Over 50s should exercise regularly for a healthy mind

We often think of exercising for the sake of our bodies, but a new study reveals exercise also has huge benefits for the brain.

What is the study?

This review uses existing data from 39 studies, and is the largest ever analysis of the link between exercise and cognitive function1. The study assessed a number of types of exercise, from running, cycling and swimming (aerobic) to strength training, and weight lifting (anaerobic), and things like yoga and tai chi, which combines both types. 

It also looked at things like intensity (low, moderate and high), duration (45-60 minute sessions, as well as shorter or longer sessions), frequency (the number of exercise sessions per week), and the length of exercise regimes (number of weeks).

What did it find?

Exercise over 50s

All types of exercise that were included in the study, except yoga, showed a positive effect on cognitive function. Moreover, the benefits from aerobic and aerobic exercise were very similar, suggesting that both types are important to maintain a healthy brain. The results indicate that intensity, rather than the type of exercise, is significant. For instance, running or cycling were both beneficial at a moderate or high intensity.

Low intensity exercise didn’t provide the same benefits. Tai chi also found to be beneficial, though only from four of the 39 studies. The encouraging thing however is that it may well be helpful for those who are less mobile, and can't manage more strenuous exercise. The researchers concluded that a duration of 45-60 minutes gave the best results on cognitive function, which covers cerebral activities such as memory skills. 

They also suggested sessions should be done on as many days of the week as possible, though further research would point to more specific, optimal number of sessions. Interestingly, the benefits found were irrespective of brain health - at the start of the study: even those with mild cognitive decline were still likely to show improvement.

Why does exercise help?

Scientists think that exercise improves the brain’s health, because it boosts blood flow. This provides more oxygen and nutrients, keeping nerve cells (neurons) in good health, and preventing inflammation and damage. They also think this increased blood flow to the brain boosts a growth hormone which helps the formation of new neurons, and the connections between them.2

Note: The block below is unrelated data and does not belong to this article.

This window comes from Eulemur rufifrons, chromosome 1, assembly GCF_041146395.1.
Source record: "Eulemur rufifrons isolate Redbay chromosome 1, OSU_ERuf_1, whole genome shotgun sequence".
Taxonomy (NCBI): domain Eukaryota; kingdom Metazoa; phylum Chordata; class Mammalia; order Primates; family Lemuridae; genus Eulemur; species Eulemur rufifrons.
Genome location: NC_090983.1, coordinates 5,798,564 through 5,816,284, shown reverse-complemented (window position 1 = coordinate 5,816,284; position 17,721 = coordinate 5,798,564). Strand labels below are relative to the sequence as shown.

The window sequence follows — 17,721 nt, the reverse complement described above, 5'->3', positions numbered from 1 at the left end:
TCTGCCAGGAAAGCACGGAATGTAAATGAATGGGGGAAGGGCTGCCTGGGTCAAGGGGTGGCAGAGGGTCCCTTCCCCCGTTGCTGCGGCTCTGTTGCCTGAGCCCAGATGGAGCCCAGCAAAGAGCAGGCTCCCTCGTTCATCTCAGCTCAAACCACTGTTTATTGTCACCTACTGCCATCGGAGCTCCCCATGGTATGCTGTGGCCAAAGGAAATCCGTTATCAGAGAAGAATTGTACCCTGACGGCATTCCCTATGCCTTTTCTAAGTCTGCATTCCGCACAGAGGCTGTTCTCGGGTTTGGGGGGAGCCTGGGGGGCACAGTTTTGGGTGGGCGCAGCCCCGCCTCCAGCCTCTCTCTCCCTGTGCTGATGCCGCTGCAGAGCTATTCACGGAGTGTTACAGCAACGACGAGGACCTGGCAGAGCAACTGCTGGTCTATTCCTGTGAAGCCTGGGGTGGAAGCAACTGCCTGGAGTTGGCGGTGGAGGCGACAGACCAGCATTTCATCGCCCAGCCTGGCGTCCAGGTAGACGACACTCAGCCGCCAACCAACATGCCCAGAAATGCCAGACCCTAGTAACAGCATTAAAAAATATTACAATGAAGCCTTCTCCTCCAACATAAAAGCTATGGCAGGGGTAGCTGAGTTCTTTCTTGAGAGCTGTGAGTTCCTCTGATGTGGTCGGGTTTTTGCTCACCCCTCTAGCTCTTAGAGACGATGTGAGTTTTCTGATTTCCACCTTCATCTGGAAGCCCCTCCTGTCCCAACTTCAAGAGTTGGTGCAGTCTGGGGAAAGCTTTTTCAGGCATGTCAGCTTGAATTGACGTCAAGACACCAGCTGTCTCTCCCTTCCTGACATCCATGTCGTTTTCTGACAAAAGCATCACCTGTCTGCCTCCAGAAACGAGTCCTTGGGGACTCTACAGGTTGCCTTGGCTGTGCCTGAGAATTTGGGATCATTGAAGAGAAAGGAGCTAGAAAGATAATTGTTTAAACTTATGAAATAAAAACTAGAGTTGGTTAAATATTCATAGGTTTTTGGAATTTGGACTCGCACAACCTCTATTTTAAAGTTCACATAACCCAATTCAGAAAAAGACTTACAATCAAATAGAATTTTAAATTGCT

What exercise should I do for a healthy brain?

Exercise 50s

The study found that sessions between 45 and 60 minutes had a positive effect on cognitive function. The current UK guidelines for adults are to exercise in at least one of the following ways:

  • 150 minutes of moderate aerobic activity, such as brisk walking or cycling. In addition, on at least two days per week, doing strength exercises for the major muscles: legs, hips, back, abdomen, chest, shoulders and arms 
  • 75 minutes of vigorous aerobic activity, such as running or squash, as well as strength exercises on at least two days per week 
  • A balance of vigorous and moderate aerobic exercise, plus strength exercise on two or more days per week. As a way of calculating this mix, 30 minutes of vigorous exercise would count as 60 minutes of moderate exercise. So, in one week, a 45-minute run, and a brisk 60-minute walk, would be the same as 150 minutes of moderate exercise

What else can I do?

Other than exercise, there are a number of ways to reduce your risk of dementia: 

  • Eat well: a healthy, balanced diet - including fresh fruit and vegetables, whole foods, and a low sugar intake - is highly recommended to maintain a healthy brain and body function 
  • Maintain a healthy weight: a benefit in itself, this will also make it easier to maintain good mobility - and therefore, regular exercise - throughout your life 
  • Drink alcohol only in moderation: Keep within the recommended guidelines for alcohol intake; this may lower your risk 
If pain is preventing you from exercise and other things you love doing, download our free guide for more information on how to prevent and manage joint pain.

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Sources

1http://bjsm.bmj.com/content/early/2017/03/30/bjsports-2016-096587
2http://www.bbc.co.uk/news/health-39693462

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